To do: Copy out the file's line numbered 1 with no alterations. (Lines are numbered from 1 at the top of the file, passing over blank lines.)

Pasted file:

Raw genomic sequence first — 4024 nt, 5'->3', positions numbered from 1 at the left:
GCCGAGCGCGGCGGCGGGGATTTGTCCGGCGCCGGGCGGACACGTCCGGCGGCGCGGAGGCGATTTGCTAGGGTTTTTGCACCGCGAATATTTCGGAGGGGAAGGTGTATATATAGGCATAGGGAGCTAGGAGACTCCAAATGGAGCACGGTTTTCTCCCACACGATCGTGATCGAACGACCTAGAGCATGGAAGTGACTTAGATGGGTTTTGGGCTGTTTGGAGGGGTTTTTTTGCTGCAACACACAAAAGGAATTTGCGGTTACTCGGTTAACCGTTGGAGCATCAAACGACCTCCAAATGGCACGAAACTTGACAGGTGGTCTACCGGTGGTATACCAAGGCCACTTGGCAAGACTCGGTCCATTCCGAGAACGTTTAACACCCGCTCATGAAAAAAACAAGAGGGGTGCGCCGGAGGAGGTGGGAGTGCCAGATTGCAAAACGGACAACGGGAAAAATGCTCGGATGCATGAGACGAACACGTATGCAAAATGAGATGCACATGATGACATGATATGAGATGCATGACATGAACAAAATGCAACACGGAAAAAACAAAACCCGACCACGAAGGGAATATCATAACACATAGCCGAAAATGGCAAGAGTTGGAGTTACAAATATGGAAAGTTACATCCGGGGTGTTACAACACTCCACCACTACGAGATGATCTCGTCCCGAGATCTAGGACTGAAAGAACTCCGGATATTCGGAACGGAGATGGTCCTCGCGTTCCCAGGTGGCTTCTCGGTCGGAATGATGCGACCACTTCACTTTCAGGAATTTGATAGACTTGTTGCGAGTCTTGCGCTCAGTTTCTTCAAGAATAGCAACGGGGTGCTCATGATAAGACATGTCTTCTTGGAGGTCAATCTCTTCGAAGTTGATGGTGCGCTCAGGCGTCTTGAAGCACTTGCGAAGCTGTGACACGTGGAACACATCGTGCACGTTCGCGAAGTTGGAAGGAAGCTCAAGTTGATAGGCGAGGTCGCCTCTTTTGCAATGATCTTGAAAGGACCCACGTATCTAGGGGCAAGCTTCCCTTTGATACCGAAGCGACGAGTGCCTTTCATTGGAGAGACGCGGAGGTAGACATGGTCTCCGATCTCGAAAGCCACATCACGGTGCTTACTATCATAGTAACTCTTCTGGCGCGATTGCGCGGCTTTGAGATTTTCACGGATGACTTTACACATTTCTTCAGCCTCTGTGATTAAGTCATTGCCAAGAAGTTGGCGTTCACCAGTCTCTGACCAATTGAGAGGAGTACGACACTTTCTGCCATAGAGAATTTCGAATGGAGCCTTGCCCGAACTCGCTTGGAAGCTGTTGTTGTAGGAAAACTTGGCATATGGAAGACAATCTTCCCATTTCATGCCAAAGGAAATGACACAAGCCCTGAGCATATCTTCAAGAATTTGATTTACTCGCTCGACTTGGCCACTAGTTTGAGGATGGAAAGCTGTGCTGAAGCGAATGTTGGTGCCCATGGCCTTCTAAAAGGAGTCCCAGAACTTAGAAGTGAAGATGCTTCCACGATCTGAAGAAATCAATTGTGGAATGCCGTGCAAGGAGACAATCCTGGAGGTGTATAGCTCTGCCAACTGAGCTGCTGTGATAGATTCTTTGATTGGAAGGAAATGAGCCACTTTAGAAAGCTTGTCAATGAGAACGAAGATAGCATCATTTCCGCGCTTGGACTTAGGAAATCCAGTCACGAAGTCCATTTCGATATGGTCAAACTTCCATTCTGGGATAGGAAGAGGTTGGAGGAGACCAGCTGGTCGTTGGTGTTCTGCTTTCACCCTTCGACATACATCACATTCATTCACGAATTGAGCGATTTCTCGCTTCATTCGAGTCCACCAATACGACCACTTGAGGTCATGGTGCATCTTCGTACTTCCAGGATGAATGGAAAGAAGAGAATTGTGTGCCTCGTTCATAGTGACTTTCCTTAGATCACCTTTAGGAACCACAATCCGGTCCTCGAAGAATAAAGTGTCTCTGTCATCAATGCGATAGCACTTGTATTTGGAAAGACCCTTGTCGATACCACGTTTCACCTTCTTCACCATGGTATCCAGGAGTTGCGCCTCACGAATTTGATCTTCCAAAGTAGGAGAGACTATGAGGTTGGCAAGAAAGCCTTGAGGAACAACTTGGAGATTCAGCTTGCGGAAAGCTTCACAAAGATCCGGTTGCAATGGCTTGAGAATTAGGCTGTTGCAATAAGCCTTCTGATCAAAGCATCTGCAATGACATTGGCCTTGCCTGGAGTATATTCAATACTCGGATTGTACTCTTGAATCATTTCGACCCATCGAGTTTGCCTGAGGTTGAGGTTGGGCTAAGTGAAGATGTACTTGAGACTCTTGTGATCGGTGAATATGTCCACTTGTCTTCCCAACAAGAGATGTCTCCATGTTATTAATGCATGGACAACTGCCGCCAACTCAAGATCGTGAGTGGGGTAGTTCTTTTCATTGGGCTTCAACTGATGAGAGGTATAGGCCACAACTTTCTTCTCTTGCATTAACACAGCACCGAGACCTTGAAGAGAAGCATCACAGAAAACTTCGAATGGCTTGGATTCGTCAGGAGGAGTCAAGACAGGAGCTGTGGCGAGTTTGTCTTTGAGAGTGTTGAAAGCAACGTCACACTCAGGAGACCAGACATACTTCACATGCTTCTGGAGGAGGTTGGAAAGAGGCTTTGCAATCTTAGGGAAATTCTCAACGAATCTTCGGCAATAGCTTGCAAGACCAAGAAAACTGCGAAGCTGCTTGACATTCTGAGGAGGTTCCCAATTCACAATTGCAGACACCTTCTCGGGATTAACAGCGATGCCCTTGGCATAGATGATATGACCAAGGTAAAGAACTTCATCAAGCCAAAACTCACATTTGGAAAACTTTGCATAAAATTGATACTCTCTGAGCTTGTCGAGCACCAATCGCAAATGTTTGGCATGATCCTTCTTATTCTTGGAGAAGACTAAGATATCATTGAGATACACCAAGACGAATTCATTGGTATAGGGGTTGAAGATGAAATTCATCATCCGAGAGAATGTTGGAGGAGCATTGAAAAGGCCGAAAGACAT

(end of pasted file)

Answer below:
Raw genomic sequence first — 4024 nt, 5'->3', positions numbered from 1 at the left: